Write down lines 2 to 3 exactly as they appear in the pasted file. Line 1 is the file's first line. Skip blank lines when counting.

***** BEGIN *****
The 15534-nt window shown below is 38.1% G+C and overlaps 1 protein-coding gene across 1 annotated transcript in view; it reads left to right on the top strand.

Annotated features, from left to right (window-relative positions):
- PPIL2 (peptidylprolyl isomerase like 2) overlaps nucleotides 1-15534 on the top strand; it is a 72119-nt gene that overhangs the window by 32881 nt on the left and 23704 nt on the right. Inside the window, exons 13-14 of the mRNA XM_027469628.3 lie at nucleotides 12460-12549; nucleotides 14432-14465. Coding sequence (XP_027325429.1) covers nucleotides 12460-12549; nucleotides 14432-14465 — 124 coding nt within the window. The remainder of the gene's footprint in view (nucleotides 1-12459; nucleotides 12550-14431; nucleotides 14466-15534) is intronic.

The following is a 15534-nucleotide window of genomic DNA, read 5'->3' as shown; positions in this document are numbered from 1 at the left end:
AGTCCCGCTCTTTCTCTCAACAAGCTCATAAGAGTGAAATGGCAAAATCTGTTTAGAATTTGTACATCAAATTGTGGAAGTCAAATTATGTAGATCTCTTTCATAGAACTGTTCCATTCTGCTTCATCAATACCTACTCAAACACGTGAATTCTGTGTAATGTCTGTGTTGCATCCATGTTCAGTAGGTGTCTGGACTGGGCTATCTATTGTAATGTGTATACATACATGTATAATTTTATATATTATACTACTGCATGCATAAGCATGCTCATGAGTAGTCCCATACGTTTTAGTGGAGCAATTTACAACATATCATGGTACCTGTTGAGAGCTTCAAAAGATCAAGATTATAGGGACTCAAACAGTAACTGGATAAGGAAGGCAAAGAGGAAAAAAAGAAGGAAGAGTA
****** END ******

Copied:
Annotated features, from left to right (window-relative positions):
- PPIL2 (peptidylprolyl isomerase like 2) overlaps nucleotides 1-15534 on the top strand; it is a 72119-nt gene that overhangs the window by 32881 nt on the left and 23704 nt on the right. Inside the window, exons 13-14 of the mRNA XM_027469628.3 lie at nucleotides 12460-12549; nucleotides 14432-14465. Coding sequence (XP_027325429.1) covers nucleotides 12460-12549; nucleotides 14432-14465 — 124 coding nt within the window. The remainder of the gene's footprint in view (nucleotides 1-12459; nucleotides 12550-14431; nucleotides 14466-15534) is intronic.